Sensor-packed football helmets, camera-covered NBA stadiums and sensor-studded soccer balls are all generating a ton of data but it’s still unclear how all of it can and will be used. As we connect everything, the amounts of data are going to be astounding, and so is the opportunity to build and change businesses (and sports).
To understand some of this, I spoke with David Jonker, the VP of product marketing for big data at SAP. We started with tracing the path of data from connected football helmets that can tell coaches when a hit was too hard and then went on to discuss how the National Basketball Association is sharing data gathered by cameras in certain stadiums to explore how business models around data might evolve. We also discussed how a German soccer team is sending data from a sensor-studded ball and sensors on the team members to understand play.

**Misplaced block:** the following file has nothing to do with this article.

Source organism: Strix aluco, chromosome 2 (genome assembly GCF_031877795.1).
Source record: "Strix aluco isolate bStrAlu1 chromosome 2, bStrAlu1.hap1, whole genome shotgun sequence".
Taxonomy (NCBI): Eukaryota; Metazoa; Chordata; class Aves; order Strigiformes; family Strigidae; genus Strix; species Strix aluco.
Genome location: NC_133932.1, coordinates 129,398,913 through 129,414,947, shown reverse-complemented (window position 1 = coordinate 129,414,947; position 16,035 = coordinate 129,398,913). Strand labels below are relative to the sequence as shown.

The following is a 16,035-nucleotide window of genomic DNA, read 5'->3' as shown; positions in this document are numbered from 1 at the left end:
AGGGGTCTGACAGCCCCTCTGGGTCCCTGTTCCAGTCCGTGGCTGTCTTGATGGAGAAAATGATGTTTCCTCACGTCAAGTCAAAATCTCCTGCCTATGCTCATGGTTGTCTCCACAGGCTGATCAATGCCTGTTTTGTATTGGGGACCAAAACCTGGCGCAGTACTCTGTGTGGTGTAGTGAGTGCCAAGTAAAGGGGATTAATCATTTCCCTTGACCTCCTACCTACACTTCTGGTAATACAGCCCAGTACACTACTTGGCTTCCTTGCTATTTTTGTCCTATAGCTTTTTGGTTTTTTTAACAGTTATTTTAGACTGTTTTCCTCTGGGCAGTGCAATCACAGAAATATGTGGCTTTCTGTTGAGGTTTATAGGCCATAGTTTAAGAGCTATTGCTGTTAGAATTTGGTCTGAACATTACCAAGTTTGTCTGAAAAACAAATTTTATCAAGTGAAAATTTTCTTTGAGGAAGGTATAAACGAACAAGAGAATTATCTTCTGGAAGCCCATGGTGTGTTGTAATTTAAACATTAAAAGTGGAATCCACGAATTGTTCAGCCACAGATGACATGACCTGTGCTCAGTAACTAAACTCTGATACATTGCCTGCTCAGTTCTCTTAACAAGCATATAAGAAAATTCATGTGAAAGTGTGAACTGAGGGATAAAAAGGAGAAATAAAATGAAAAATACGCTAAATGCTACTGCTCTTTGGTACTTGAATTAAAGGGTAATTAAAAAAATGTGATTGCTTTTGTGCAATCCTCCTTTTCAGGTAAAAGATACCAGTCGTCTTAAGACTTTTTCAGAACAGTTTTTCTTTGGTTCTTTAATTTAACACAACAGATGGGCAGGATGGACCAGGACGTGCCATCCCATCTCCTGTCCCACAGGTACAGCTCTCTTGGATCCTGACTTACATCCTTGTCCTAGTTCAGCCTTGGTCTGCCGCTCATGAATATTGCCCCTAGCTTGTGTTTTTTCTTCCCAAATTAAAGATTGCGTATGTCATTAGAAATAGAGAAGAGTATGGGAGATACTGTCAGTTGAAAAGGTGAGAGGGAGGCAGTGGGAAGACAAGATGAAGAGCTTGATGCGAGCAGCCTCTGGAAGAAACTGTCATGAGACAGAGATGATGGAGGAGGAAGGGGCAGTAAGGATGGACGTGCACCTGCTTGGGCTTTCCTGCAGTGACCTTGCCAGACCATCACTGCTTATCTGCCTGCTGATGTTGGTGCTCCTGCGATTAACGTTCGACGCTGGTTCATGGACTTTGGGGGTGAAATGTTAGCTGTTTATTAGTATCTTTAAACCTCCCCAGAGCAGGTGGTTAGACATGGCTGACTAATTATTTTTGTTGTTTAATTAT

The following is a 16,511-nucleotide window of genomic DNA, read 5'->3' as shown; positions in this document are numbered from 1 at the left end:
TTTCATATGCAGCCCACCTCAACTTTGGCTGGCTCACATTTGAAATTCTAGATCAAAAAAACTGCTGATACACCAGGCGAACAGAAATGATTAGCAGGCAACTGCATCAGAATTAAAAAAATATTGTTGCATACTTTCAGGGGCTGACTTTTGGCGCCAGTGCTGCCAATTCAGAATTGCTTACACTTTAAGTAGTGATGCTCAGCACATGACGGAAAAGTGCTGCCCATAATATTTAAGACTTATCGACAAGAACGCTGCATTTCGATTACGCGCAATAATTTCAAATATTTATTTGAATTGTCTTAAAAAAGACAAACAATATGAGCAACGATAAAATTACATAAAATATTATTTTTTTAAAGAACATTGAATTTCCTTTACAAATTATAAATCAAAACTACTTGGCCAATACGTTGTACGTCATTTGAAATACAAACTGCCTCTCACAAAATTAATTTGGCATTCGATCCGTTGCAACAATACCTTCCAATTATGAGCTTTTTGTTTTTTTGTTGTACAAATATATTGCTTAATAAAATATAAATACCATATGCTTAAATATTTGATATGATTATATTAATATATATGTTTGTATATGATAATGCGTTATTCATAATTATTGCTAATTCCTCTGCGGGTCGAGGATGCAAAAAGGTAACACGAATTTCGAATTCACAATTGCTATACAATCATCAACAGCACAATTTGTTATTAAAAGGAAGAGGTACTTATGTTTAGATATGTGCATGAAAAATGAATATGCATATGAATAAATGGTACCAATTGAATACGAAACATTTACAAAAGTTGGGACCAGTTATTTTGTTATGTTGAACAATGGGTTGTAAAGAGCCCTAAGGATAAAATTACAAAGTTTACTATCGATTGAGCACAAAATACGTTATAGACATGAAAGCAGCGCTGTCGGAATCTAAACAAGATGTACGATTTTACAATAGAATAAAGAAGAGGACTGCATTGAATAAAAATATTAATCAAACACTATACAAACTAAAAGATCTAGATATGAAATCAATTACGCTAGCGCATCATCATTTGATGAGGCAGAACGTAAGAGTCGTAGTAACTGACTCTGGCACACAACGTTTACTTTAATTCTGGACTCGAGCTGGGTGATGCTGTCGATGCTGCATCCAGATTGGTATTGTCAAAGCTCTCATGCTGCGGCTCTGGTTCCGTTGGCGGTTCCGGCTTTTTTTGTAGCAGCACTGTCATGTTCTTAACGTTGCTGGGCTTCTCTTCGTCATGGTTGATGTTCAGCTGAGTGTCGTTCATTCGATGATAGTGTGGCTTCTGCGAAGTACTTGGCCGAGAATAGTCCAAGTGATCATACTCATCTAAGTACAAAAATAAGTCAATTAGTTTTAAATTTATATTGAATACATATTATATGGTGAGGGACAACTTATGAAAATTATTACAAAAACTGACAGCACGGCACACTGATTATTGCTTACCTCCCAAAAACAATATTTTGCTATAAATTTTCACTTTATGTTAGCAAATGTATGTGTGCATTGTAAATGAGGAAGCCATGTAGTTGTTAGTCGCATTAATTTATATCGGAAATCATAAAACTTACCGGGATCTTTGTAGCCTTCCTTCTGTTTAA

In sports, such connected clothing and equipment might change the game entirely, leading coaches to develop personalized defenses (and offenses) for each player. What if you knew that a certain player has never scored a basket if another player is on his left side? That might change your defensive strategy. So check out the show as we focus on wearables, sports and big data.
Host: Stacey Higginbotham
Guest: David Jonker, VP of product marketing for big data at SAP
Today’s episode is sponsored by Mobile Day.
- Sensor-packed football helmets can help coaches make a hard call
- How wearables data is similar to financial services data
- How the NBA is building its own data economy
- Football or soccer, either way there’s a lot of data to be had
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